scrotum.7 The scrotal ligament can be seen in the presence of a hydrocele. The sonographic appearance of the scrotal ligament is an echogenic band extending from the caudal end of the testis to the scrotal wall7 (Fig. 19-12).

As the testes descend into the scrotum, a peritoneal lining, the processus vaginalis, fuses around the testis to form the tunica vaginalis, whose communication with the peritoneal cavity obliterates after birth.7,21 The tunica vaginalis is a peritoneal sac, composed of two layers, the visceral and parietal layers, that cover and surround the testis and epididymis except for a small posterior area.7,15,21 The visceral layer is a serous membrane that produces secretions and covers the testis and epididymis.6,7,15 The parietal layer is the inner lining of the scrotal wall6,7,14,15,21 (see Fig. 19-9). The parietal layer contains lymphatics for fluid absorption.26 Both visceral and parietal layers are separated by a potential space that normally contains a few milliliters of fluid.6,10,15,21 Bowel (scrotal hernia) and large amounts of serous fluid (hydrocele) or blood (hematocele) can accumulate in the potential space.7,19 In the normal scrotum, visualizing a small amount of fluid adjacent to the head of the epididymis is common.7,12,21 This normal amount of fluid should not be misinterpreted as a hydrocele.14,21

The tunica albuginea is a fibrous sheath that covers the testis and is seen as a thin echogenic line12,16,19 (Fig. 19-13). It invaginates the posterior aspect of the testis at the hilum to become the mediastinum testis.7,9,12,16 Sonographically, the mediastinum testis is seen as an echogenic band running in a cephalocaudal orientation within the testis in the longitudinal plane5,10,15 (Fig. 19-14A). In the transverse plane, it is seen as an ovoid echogenic structure in the 3- or 9-o’clock position13 (Fig. 19-14B). The mediastinum testis functions as a supporting system for arteries, veins, lymphatics, and seminiferous tubules.9 Numerous fibrous septa extend radially from the mediastinum into the testis, dividing it into 250 to 400 pyramid-shaped compartments called lobuli testis.7,10,14,16 Each lobule contains one to three seminiferous tubules. At the apex of each lobule, the tubules join the tubuli recti, which connect the seminiferous tubules to the rete testis.10,11,14 The rete testis is a network of epithelial-lined channels embedded within the fibrous stroma of the mediastinum testis. They drain into the epididymis through 10 to 15 efferent ductules10,14,16 (see Fig. 19-9).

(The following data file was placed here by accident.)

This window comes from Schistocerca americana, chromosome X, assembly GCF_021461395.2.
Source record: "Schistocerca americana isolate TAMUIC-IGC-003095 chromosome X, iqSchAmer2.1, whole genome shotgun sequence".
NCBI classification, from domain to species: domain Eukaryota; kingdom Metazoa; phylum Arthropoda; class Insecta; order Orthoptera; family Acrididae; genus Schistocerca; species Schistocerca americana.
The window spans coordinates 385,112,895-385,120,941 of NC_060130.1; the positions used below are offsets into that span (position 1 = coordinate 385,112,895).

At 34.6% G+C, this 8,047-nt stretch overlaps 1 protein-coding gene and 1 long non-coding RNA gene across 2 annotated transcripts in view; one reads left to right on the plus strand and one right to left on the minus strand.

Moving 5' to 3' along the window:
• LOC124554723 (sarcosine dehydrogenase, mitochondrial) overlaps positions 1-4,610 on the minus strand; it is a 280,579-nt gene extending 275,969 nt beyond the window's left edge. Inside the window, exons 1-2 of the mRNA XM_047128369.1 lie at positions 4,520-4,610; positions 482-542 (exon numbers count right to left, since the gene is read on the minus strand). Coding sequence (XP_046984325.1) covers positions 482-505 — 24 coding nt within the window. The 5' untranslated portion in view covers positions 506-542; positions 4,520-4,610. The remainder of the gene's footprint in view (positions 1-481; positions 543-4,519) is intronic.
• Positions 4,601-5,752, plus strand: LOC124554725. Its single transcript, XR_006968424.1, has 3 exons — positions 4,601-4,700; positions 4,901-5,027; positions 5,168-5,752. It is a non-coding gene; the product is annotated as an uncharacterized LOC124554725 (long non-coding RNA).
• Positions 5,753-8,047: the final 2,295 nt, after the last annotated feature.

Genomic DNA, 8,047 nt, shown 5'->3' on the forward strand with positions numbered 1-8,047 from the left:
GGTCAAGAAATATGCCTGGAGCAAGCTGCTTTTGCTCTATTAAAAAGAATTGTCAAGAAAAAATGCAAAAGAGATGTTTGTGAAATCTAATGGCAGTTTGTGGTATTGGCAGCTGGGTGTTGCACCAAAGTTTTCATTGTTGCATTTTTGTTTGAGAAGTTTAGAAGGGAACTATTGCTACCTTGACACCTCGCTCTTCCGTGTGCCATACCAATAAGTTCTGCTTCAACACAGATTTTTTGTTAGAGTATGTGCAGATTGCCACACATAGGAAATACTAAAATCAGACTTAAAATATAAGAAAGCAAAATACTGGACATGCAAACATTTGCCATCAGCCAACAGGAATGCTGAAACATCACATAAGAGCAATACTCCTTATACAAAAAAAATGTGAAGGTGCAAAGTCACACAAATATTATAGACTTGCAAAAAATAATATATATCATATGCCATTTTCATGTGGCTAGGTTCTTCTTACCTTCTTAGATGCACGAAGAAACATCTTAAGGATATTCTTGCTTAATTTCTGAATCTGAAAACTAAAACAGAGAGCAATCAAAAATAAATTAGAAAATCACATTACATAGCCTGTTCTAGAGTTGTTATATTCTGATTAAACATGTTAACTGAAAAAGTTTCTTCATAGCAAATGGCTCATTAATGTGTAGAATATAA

High-frequency sonography can identify the normal rete testis in approximately 18% of patients. Sonographically, the normal rete testis can be seen as a hypoechoic area with striations, located adjacent to or within the mediastinum testis10,14,15 (Fig. 19-15). Dilatation of the seminiferous tubules is referred to as tubular ectasia of the rete testis. This is often seen bilaterally and is associated with epididymal cysts and spermatoceles.26

The appendix testis and appendix epididymis are embryologic remnants (Fig. 19-16A). They are not routinely visualized by sonography unless a hydrocele is present. The appendix testis is an ovoid or elongated protuberance about 5 mm in length and is attached to the upper pole of the testis, in the groove between the testis and the epididymis7,10,11 (Fig. 19-16B, C). The appendix testis has been identified in 92% of testes unilaterally and 69% bilaterally in postmortem studies. The appendix epididymis